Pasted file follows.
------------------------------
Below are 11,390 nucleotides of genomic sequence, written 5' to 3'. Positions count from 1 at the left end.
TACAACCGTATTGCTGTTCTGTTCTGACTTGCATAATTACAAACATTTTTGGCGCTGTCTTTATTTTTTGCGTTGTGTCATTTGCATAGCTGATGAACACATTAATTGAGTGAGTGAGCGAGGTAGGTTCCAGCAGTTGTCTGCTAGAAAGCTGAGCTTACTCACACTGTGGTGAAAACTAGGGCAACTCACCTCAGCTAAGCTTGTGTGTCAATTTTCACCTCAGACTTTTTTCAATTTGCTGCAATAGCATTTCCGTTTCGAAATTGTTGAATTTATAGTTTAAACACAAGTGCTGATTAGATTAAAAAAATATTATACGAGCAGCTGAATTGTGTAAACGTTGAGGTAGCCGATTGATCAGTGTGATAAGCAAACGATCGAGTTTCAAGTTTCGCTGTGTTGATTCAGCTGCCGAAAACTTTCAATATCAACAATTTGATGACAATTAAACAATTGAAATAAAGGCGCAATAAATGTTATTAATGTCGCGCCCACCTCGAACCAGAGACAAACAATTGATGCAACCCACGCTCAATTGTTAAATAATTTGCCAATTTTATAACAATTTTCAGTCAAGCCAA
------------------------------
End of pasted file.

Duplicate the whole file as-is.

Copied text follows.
Below are 11,390 nucleotides of genomic sequence, written 5' to 3'. Positions count from 1 at the left end.
TACAACCGTATTGCTGTTCTGTTCTGACTTGCATAATTACAAACATTTTTGGCGCTGTCTTTATTTTTTGCGTTGTGTCATTTGCATAGCTGATGAACACATTAATTGAGTGAGTGAGCGAGGTAGGTTCCAGCAGTTGTCTGCTAGAAAGCTGAGCTTACTCACACTGTGGTGAAAACTAGGGCAACTCACCTCAGCTAAGCTTGTGTGTCAATTTTCACCTCAGACTTTTTTCAATTTGCTGCAATAGCATTTCCGTTTCGAAATTGTTGAATTTATAGTTTAAACACAAGTGCTGATTAGATTAAAAAAATATTATACGAGCAGCTGAATTGTGTAAACGTTGAGGTAGCCGATTGATCAGTGTGATAAGCAAACGATCGAGTTTCAAGTTTCGCTGTGTTGATTCAGCTGCCGAAAACTTTCAATATCAACAATTTGATGACAATTAAACAATTGAAATAAAGGCGCAATAAATGTTATTAATGTCGCGCCCACCTCGAACCAGAGACAAACAATTGATGCAACCCACGCTCAATTGTTAAATAATTTGCCAATTTTATAACAATTTTCAGTCAAGCCAA